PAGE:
Christ’s Preeminence Displayed in Our Witness and Service: Col. 4:2-18 

We have come to the end of our exploration of Colossians and what it means for Christ to be preeminent in our lives.  As we look at Paul’s final instructions to the Colossians, I think that it is important to understand that making Christ preeminent in our lives and ministry is not some goal to be achieved.  It is a manner of living.  As sinners, our natures will constantly be at war with the preeminence of Jesus, seeking to elevate us to throne of our hearts.  Thus, it is imperative that we always stay vigilant in this area, constantly checking our attitudes and motives in everything we do. In fact, this week’s passage starts with the Greek word proskartereo, which can be translated “to attend constantly; stand ready.” So, how do we stay vigilant about keeping Christ preeminent in our lives?

  1. Pray.  If you’re like me, it’s easy to find yourself running on “autopilot.”  I often treat God as if I’ve got everything under control; I’ll get back to Him when/if I need something.  That attitude ignores the preeminence of Christ and relegates Him to a place of being an emergency back up plan.  Basically, I’m telling Christ, “Thanks for getting me out of hell.  I can handle it from here.” Making time for prayer in our lives re-orients our hearts and priorities.  The more time we spend communing with Jesus, the more we fall in love with Him. The more we fall in love with Him, the more willing we are to surrender to His preeminence.
  2. Be thankful.  Thankfulness is such an amazing tool for heart transformation.  Nothing has more power to transform our attitudes than thankfulness.  Doubt, fear, worry, and busyness cloud our hearts and minds, driving us towards selfishness.  Thankfulness corrects our course, shifting our focus from ourselves and our problems to the gracious goodness of our Savior.  That’s what allowed Paul to be focused on proclaiming the gospel while in prison and facing death.
  3. Live evangelistically.  If Christ is truly preeminent in your life, then the things that are important to Him will be important to you.  Remember, Christ is the Good Shepherd, who left the 99 in search of the 1.  He’s not willing that any of those lost sheep perish.  He wants all of them to come to repentance.  If Christ is truly preeminent in our lives, we will have that same heart for the lost.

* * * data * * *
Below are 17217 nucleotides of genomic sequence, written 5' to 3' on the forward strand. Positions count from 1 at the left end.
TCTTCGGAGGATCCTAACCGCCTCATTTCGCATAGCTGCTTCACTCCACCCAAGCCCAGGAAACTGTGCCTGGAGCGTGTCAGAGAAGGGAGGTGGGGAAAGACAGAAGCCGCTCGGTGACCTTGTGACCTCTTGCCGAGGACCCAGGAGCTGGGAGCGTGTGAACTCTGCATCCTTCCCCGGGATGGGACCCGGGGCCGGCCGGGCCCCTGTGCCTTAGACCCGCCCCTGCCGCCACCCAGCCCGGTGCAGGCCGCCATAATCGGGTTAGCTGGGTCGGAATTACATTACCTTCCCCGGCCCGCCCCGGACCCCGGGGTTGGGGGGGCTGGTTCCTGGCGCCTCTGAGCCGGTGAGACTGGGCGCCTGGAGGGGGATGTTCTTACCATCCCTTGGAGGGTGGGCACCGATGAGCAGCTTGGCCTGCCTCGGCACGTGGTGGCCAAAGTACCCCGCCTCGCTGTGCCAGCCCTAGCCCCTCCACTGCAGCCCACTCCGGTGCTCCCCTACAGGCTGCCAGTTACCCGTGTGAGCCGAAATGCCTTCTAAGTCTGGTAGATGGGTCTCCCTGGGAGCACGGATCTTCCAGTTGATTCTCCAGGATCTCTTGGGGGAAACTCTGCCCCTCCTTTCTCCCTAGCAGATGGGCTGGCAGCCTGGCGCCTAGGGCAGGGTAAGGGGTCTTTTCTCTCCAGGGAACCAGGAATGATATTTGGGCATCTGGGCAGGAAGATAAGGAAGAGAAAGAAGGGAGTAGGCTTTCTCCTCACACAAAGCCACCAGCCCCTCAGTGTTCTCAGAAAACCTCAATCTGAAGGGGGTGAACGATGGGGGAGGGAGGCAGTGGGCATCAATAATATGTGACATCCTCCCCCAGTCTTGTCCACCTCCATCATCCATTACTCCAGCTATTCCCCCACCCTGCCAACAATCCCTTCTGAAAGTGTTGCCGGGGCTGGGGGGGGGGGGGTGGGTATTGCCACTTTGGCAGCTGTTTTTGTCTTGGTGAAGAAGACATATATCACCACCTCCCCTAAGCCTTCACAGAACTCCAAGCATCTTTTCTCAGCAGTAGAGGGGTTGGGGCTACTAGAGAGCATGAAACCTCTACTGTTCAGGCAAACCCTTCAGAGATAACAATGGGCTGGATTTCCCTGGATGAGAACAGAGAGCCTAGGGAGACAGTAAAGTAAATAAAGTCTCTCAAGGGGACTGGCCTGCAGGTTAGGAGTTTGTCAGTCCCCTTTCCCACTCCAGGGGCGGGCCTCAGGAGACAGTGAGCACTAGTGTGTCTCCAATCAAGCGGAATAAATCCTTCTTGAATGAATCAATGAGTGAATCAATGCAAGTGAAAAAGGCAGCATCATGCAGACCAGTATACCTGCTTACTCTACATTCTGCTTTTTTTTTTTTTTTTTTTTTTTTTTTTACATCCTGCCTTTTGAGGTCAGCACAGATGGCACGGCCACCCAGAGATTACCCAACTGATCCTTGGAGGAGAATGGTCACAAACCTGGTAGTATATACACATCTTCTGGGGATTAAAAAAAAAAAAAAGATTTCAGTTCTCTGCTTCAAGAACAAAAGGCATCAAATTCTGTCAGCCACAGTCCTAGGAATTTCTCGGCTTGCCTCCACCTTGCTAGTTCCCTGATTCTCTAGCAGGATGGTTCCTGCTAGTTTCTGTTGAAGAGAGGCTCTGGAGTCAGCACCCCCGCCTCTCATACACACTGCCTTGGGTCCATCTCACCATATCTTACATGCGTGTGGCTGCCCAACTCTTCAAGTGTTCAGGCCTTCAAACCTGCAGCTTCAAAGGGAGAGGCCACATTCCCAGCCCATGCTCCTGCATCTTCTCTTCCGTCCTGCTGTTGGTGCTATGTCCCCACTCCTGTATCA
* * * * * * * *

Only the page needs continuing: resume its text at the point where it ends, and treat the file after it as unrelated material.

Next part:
4. Speak graciously.  There’s not much of this going on right now, even in the Church.  As the beneficiaries of grace, it is our duty to extend that grace to others.  The Church is supposed to be a force for kindness, gentleness, reasonableness, mercy, and peace in our world (Jas. 3:13-18).  When we speak to each other and the lost with the same rancor that is displayed by the world, we have lost sight of our mission and calling, and we lose our influence. However, when our speech is characterized by grace, we bring calm and peace to even the most difficult of circumstances.  We disarm hostilities.  Really, we bring Christ into the situation. 


  1. Which of the 4 keys listed above do you struggle with the most? Why do you think that is?
  2. In difficult times like this, it is easy to fall into the mindset of being impatient for the return of Christ. But stop and think for a moment.  What if you were the 1 sheep instead of a member of the 99?  Would that change your attitude?
  3. Examine how you communicate with others daily (in-person, text, social media, etc.). Is there one form of communication where you find it easier to speak graciously?  Is there one form of communication where you are more likely to NOT speak graciously?  If so, why? How can you change that?